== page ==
How Much Does a Cheetoh Cat Cost?

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Although people are instinctually fearful of big wild cats, they also possess a certain amount of alien appeal – enough for certain individuals to covet them as pets. Indeed in 2018, the United States has experienced an epidemic of unlicensed domestic ownership of tigers nationwide.

As savage creatures with twice an athlete’s strength and packing a thousand pounds of bite force, they can singularly cause panic in an entire neighborhood. So how can you satisfy your desire for a majestic pet cat minus the danger it can cause to families (especially children)?

One of the best alternatives is to adopt a Cheetoh cat. Crossbred between an Ocicat and a Bengal cat, this breed is remarkably almost twice the size and weight of its pedigree parents.

In summary: the Cheetoh cat looks like an Asian Leopard, moves like a jaguar, and behaves like a dog. Curiously, the iconic Scottish actor Sir Sean Connery has a Cheetoh cat for a pet.

Average Cost of a Cheetoh Cat

In the United States, the average cost of buying a Cheetoh Cat from a decent breeder or foster home is anywhere within the range of $500 to $800. The price may vary depending on several factors, but one of the key factors that affect its price concerns the cattery’s prestige.

For instance, an Arizona-based breeder named Carol Drymon was acknowledged as the originator of the Cheetoh cat after the successful fusion of Ocicat and Bengal cat in 2003. Hence, her very own Wild Haven Exotics is entitled to hike the Cheetoh cat price up to at least $1,200 per kitten.

Interestingly, age does not seem to make much of a price difference since most of these unique pets are put up for sale as kittens at a relatively standard age (at 12 weeks old). After all, experts recommend it as the right age for a Cheetoh cat to be neutered/spayed and some breeders include sterilization in their adoption program.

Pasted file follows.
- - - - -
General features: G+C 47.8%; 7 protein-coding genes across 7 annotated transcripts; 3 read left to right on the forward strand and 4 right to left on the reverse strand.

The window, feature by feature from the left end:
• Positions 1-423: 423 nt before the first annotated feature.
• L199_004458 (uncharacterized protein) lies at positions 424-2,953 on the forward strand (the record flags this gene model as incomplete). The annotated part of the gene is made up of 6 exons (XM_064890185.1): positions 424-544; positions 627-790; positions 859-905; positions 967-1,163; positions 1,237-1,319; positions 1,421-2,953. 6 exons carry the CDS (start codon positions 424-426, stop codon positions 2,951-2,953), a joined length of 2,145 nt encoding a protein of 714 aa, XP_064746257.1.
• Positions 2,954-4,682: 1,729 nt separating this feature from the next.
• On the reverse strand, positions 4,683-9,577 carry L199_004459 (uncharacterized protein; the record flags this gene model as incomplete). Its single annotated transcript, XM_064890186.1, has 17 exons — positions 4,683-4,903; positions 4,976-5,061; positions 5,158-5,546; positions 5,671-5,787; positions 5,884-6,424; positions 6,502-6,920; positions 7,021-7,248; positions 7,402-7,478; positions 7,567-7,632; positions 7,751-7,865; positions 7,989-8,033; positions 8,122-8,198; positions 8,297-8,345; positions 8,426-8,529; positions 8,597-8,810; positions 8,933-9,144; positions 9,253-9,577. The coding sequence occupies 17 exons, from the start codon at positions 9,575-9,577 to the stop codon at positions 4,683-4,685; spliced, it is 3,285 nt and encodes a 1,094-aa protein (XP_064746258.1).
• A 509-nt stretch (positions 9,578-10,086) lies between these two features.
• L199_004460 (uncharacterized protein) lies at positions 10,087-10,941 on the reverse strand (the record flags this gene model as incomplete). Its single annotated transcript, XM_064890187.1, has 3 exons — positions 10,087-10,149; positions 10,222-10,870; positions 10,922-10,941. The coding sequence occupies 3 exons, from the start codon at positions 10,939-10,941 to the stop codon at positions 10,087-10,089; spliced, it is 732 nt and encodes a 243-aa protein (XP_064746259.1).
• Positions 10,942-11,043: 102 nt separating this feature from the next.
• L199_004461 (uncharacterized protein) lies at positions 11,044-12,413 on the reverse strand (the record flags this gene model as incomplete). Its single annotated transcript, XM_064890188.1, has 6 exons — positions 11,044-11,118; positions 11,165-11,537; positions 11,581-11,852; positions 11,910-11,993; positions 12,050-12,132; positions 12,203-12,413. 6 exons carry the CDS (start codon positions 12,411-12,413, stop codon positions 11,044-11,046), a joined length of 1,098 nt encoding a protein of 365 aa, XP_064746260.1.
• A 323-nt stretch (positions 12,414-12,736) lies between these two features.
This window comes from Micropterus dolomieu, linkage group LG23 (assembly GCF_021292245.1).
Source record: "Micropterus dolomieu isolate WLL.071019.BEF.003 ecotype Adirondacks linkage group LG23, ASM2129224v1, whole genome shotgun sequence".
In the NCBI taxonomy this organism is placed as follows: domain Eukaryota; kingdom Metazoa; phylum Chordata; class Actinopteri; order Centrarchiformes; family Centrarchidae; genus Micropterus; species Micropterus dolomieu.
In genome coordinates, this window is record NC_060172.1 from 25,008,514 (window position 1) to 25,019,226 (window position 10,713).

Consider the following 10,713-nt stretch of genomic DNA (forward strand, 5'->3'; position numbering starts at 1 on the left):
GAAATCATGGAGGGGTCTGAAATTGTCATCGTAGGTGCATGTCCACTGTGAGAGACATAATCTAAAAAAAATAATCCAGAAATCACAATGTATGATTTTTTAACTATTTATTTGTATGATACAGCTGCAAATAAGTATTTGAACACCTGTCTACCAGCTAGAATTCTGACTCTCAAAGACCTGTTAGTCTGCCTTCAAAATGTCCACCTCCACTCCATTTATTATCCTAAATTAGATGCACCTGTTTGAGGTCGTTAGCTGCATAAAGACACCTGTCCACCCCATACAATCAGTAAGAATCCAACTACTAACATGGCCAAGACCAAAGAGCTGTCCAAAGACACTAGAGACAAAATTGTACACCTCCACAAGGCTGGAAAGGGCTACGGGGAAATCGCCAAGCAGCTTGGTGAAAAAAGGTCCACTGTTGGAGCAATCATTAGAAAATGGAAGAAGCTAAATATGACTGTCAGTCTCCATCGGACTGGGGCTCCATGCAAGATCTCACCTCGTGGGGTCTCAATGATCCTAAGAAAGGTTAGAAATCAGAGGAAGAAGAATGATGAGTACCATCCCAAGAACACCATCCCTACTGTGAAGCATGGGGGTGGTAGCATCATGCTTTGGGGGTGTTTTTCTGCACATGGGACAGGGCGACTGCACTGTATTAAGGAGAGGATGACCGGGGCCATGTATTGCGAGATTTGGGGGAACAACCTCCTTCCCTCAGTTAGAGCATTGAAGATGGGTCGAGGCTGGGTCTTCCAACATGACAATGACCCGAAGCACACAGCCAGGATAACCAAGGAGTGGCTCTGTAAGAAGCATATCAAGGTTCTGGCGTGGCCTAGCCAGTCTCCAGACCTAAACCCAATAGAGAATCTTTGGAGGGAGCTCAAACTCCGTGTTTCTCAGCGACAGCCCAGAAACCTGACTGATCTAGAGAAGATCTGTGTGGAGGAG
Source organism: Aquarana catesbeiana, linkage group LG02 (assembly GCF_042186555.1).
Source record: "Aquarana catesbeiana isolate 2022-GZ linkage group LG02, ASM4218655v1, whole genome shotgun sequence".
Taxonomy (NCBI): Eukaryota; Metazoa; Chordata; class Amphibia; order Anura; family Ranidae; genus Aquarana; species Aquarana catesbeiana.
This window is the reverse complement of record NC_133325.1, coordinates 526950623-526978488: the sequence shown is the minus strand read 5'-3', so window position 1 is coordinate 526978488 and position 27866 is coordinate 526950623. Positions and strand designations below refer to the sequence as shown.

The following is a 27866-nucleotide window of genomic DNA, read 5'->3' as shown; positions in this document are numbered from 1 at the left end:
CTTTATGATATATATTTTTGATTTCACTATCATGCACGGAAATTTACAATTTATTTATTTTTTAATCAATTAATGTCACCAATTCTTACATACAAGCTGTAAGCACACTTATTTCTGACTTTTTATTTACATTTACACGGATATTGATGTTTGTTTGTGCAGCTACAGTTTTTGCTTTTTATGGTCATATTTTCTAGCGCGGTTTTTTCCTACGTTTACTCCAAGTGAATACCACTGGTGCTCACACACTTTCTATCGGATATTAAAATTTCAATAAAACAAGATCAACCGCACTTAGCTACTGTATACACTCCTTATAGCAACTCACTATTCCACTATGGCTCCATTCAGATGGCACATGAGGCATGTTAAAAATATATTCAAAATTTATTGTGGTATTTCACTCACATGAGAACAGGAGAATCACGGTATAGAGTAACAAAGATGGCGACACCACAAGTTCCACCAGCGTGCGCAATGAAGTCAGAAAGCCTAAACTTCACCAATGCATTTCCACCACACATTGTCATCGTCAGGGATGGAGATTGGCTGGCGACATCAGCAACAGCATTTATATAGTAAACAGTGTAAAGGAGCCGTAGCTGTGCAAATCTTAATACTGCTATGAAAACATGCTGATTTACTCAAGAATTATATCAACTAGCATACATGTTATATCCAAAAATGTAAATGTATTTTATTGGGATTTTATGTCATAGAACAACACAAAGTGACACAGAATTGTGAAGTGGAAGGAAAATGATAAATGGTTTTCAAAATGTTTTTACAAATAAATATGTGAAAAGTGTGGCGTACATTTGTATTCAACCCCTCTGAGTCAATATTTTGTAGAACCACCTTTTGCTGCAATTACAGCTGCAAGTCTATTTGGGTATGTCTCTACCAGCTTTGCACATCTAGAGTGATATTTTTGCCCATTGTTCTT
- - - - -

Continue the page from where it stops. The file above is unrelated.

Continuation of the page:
Overall Living Expenses

Knowing the cat’s nature can provide prospective owners with a keen insight in terms of how much they’ll end up spending to sustain their pet’s needs. A Cheetoh cat is unique in certain ways considering that it’s relatively huge, energetic, affectionate, and very healthy.

These notable characteristics can help you allocate your financial resources among the following lifestyle aspects:


The average domestic cat weighs up to 10 pounds. This means an average consumption of up to 300 calories per day for a moderately active pet.

A severe shortage of this recommended requirement would eventually deem your cat malnourished. Excess of calories causes cats to become overweight or obese, from which reports accounted for up to 59% of the cats in the United States as of 2016.

For better or worse, you won’t be dealing with the same obesity epidemic if you take a Cheetoh cat under your care. In fact, your efforts and investment in this part of its life are geared toward preventing malnutrition. Here’s why.

Adult Cheetoh cat naturally weighs up to 23 pounds. Considering the fact that they are also very hyperactive, you will have a prodigious eating machine under your custody.

According to the calculations of Merrick Pet Care, the physical profile of a Cheetoh cat requires an average of approximately 569 calories per day.

Instead of focusing on the augmentation of volume and frequency, it is best for pet owners to shift their attention towards quality. This means choosing food items that pack a high-calorie count per serving.
Having a Cheetoh cat also means being a little liberal in terms of feeding raw meat and supplementing its usual diet with hardboiled egg (90 calories per piece).

  • 12 pounds of dry cat food: Up to $61
  • 8 kilos of boneless beef: Up to $44
  • A dozen eggs (large): Around $3.19
Cheetoh Cat Cost
How Much Does a Cheetoh Cat Cost? 3


In terms of their sanitation needs, the overall cost can be directly influenced by the Cheetoh cats’ size. It does not require an incredible leap of logic to understand that huge fur babies expel a realistically proportionate volume of body wastes.

Their high metabolism also means they have a comparatively more frequent visit to the toilet per day. Hence, you need to supersize your litter and privy.

  • Self-cleaning litter box: Up to $170
  • A 40-pound bag of cat litter: Up to $19

Fortunately, in the area of good grooming, the hypoallergenic Cheetoh cat is blessed with a very fine velvety coat. They are more likely to enjoy brushing as a bonding experience than the need to look prim and proper.

With a lot of time being spent on adventurous playtime, it is your job to take note that these jolly felines have well-trimmed claws.